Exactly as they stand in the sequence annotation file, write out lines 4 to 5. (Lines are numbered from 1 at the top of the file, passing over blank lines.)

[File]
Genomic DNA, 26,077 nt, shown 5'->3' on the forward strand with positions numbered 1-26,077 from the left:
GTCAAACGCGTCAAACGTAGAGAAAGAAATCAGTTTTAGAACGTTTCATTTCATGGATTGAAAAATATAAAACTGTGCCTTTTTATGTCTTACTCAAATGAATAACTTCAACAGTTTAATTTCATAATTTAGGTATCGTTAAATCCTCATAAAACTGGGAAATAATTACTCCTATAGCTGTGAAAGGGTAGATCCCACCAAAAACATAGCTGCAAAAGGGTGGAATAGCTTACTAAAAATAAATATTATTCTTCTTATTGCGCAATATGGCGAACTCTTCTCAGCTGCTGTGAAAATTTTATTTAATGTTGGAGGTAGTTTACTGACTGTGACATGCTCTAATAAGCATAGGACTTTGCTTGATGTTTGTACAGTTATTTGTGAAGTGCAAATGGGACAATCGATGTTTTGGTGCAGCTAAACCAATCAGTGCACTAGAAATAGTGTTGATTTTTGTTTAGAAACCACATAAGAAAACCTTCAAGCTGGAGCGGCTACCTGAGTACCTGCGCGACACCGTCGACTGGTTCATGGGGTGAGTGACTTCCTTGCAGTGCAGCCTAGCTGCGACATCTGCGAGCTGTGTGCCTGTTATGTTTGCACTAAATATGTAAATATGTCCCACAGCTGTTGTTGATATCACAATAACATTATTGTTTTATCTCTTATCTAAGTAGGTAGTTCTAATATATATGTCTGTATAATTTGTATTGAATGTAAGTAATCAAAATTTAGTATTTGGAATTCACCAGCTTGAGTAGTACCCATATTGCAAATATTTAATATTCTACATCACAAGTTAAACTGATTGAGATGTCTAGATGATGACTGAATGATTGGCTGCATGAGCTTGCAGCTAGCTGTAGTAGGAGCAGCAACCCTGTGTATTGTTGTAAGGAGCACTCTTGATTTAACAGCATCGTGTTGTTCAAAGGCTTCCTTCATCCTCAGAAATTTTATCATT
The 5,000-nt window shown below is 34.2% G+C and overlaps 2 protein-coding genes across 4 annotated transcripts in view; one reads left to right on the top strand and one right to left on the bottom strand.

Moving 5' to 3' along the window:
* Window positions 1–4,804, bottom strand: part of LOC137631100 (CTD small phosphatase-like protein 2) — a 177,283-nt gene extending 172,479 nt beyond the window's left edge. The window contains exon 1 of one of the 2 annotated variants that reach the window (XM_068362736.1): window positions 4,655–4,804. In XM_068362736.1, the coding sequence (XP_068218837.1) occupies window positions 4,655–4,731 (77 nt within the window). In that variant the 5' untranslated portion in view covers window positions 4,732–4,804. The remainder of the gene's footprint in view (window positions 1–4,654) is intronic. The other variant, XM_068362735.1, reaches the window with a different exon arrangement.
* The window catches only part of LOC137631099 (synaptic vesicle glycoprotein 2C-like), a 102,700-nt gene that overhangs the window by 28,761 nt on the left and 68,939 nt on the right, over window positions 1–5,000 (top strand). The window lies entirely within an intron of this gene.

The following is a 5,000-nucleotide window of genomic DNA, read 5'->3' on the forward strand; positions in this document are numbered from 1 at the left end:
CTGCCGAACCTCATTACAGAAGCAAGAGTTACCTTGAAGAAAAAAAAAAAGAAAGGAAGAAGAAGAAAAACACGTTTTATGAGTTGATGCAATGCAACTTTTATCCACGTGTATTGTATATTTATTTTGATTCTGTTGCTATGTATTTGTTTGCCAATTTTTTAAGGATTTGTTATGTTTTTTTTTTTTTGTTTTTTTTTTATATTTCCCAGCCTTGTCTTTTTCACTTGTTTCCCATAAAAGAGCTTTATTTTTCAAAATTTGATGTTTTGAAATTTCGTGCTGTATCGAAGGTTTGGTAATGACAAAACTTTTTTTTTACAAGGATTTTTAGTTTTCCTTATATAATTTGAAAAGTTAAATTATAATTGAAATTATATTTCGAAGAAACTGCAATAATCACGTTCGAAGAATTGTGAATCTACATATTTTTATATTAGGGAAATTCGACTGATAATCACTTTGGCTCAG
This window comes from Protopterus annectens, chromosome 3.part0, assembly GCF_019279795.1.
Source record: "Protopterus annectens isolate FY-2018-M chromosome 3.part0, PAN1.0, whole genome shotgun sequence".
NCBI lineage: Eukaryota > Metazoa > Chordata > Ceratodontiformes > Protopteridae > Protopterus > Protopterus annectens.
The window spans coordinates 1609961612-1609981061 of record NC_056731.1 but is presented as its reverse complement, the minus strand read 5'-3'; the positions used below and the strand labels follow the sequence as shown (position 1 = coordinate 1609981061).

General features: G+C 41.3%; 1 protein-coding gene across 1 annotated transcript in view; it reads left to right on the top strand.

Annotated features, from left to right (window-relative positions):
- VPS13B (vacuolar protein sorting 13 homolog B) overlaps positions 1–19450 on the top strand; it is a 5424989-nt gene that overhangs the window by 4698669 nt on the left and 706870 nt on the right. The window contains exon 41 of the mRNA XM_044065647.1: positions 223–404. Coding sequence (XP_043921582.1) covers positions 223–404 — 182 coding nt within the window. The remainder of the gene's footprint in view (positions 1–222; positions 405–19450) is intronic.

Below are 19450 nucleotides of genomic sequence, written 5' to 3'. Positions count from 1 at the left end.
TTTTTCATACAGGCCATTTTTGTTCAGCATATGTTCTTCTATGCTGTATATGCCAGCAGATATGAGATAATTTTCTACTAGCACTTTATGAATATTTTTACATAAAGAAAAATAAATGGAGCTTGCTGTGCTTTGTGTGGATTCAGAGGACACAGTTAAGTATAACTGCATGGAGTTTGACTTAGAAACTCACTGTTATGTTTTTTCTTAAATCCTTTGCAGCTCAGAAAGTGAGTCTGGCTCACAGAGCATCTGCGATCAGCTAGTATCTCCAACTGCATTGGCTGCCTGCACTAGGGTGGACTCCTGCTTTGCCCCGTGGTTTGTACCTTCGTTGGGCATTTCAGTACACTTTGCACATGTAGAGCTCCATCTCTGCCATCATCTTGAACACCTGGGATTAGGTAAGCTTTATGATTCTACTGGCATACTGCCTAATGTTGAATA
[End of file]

Moving 5' to 3' along the window:
* Window positions 1–4,804, bottom strand: part of LOC137631100 (CTD small phosphatase-like protein 2) — a 177,283-nt gene extending 172,479 nt beyond the window's left edge. The window contains exon 1 of one of the 2 annotated variants that reach the window (XM_068362736.1): window positions 4,655–4,804. In XM_068362736.1, the coding sequence (XP_068218837.1) occupies window positions 4,655–4,731 (77 nt within the window). In that variant the 5' untranslated portion in view covers window positions 4,732–4,804. The remainder of the gene's footprint in view (window positions 1–4,654) is intronic. The other variant, XM_068362735.1, reaches the window with a different exon arrangement.